How do we take a construct that was designed to be growth oriented, and make it a platform for developing spiritual depth? I have read articles recently from Mark Howell and Neil Cole who take vastly different positions on Small Groups – or do they.
Howell – is a long time church consultant, and currently the small group pastor at Parkview Christian Church in the Chicago area, is all about using small groups to extend the reach of the church into the community. For him, small groups are a tool for outreach – as he is convinced that your friends and neighbors are much more likely to step into your family room, than they are into a church auditorium.
Cole – a church consultant and author – is convinced that small groups are not a vehicle for encouraging spiritual growth. His article Can Groups Be Missional & Make Disciples? is all about how disicpleship is a one-on-one exercise. In his mind, small groups are getting in the way of genuine discipleship.
I think that they are both partly right – and here is why.
I have been at churches that have small groups according to this plan. Because the groups are outreach oriented, and their primary purpose is scale or growth – they have a very light flavor. The leaders are not necessarily well equipped for discipleship, because that is not the mission of the group. The mission of the group is first and formost to create small communities that can extend the reach of the church so that someone coming into a church of 5000 members doesn’t “bounce off” the surface. They are easy to start, easy to run, and easy to be in – they are hard to leave. The members of your group become close friends and part of your support system. The fact of the matter is they work very well in this regard.
I also recognize that there is a limit to the discipleship that can happen in these groups. There is usually some element of the Pooled Biblical Ignorance. It is much harder to scale the development of leaders who are capable and qualified to lead a discipleship process. The cirriculum for small groups cannot easily be both about connection and outreach and about discipleship at the same time. Furthermore, the pace at which groups must form requires leaders who are more host and less equipped to be disciplers.
Moreover, churches with this growth vector tend towards a more executive style of leadership. This style has some impact on the shepherding model of the church. Shepherding and accountability are what allows leadership to develop disciplers. That is, we need to identify individuals that have spiritual gifts, and encourage them to use and develop those gifts while learning to be accountable.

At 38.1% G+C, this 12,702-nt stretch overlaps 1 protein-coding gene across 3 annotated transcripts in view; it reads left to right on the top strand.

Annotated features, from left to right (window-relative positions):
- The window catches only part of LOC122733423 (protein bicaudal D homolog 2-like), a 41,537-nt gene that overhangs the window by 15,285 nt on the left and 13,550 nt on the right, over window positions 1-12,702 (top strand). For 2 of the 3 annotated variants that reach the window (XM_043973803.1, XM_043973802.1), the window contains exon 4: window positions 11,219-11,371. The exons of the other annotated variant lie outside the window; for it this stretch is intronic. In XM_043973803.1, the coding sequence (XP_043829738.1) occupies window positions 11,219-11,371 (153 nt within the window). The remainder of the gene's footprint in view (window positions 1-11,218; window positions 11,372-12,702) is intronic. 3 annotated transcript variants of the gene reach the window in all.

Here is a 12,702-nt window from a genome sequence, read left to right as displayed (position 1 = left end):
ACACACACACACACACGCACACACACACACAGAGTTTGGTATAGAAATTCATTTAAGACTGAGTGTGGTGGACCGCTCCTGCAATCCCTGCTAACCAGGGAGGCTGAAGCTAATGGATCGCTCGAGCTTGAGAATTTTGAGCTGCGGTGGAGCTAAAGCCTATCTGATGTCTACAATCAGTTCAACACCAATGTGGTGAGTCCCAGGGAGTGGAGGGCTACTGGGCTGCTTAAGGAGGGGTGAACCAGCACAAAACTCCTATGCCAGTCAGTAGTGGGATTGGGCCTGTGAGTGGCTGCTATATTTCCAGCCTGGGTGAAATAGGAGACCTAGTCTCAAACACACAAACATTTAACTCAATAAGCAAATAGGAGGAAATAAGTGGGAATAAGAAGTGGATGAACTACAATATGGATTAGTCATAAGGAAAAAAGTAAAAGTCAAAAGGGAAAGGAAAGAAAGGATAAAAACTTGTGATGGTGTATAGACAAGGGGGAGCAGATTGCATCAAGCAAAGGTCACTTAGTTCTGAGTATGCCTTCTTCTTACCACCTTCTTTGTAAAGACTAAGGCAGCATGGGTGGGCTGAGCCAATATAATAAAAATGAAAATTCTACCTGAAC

My own experience is that discipleship can be done in a small group setting. Shortly after I came to faith in Christ, I participated in a Navigators 2:7 discipleship group that had a profound affect on my faith and spiritual growth and formation. But it was not designed to be fluffy, and the committment bar was high – the program was 2 years long. The cirriculum was designed for discipleship, and the bible teaching and memorization was somewhat intense. The group size tended to be smaller 4-8, and the leader was required to have been through the program and be certified before he/she could lead others through the material. These things combined mean that it does not scale the way a large growing church needs.
Because of this experience, I am convinced that small groups can be used for spiritual formation, but it is really the committment and the cirriculum
that make a difference. Cole points to size as a factor in this and beyond a certain size I would agree (although not with his assertion that discipleship is ever only a one on one proposition).
So lets talk about committment required for a small group based discipleship program: the NAV 2:7 program that I was part of took 2 years of weekly meetings. There were 6 distinct modules, and the group continued to meet through the summer. It was not light and fluffy from a committment perspective – for either the leader or the others. I heard from my leader at the time, that 1 out of every 5 who start do not finish, My wife’s group transitioned leaders in the middle which was challenging. My group lost two of the initial participants. 2 years of weekly meetings is a long, long time. There was homework that was expected to be done between meetings. Scripture memorization and workbook assignments. The weight of this is like about 8 hours of college credit, spread over 2 years. An hour per week in class, and 2 hours outside of class. It is a serious committment. At the end, you have to recite all of the memorized verses from memory in one sitting. This takes a certain committment. It takes a strong desire to follow Christ.